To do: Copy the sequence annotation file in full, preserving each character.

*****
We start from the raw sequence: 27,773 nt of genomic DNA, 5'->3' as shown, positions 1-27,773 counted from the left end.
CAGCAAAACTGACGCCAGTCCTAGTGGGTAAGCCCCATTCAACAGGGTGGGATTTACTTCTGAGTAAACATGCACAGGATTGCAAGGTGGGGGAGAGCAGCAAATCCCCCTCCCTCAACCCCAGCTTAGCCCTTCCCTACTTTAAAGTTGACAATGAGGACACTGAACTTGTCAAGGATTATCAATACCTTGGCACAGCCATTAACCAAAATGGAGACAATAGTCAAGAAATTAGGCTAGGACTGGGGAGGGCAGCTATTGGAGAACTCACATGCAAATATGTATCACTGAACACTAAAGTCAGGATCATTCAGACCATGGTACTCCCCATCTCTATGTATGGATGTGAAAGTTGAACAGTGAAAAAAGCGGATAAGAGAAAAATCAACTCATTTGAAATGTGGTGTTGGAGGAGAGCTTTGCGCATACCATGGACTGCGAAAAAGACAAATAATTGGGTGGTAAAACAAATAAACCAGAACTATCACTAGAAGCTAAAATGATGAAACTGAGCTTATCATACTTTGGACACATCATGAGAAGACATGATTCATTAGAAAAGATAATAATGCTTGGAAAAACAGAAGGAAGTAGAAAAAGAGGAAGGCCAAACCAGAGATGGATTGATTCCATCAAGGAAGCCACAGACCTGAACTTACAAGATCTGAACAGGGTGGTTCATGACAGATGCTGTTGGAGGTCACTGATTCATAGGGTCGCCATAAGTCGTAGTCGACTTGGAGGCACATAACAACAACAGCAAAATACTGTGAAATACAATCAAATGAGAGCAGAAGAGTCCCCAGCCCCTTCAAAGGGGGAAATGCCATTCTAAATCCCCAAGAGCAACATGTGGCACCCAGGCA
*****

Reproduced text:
We start from the raw sequence: 27,773 nt of genomic DNA, 5'->3' as shown, positions 1-27,773 counted from the left end.
CAGCAAAACTGACGCCAGTCCTAGTGGGTAAGCCCCATTCAACAGGGTGGGATTTACTTCTGAGTAAACATGCACAGGATTGCAAGGTGGGGGAGAGCAGCAAATCCCCCTCCCTCAACCCCAGCTTAGCCCTTCCCTACTTTAAAGTTGACAATGAGGACACTGAACTTGTCAAGGATTATCAATACCTTGGCACAGCCATTAACCAAAATGGAGACAATAGTCAAGAAATTAGGCTAGGACTGGGGAGGGCAGCTATTGGAGAACTCACATGCAAATATGTATCACTGAACACTAAAGTCAGGATCATTCAGACCATGGTACTCCCCATCTCTATGTATGGATGTGAAAGTTGAACAGTGAAAAAAGCGGATAAGAGAAAAATCAACTCATTTGAAATGTGGTGTTGGAGGAGAGCTTTGCGCATACCATGGACTGCGAAAAAGACAAATAATTGGGTGGTAAAACAAATAAACCAGAACTATCACTAGAAGCTAAAATGATGAAACTGAGCTTATCATACTTTGGACACATCATGAGAAGACATGATTCATTAGAAAAGATAATAATGCTTGGAAAAACAGAAGGAAGTAGAAAAAGAGGAAGGCCAAACCAGAGATGGATTGATTCCATCAAGGAAGCCACAGACCTGAACTTACAAGATCTGAACAGGGTGGTTCATGACAGATGCTGTTGGAGGTCACTGATTCATAGGGTCGCCATAAGTCGTAGTCGACTTGGAGGCACATAACAACAACAGCAAAATACTGTGAAATACAATCAAATGAGAGCAGAAGAGTCCCCAGCCCCTTCAAAGGGGGAAATGCCATTCTAAATCCCCAAGAGCAACATGTGGCACCCAGGCA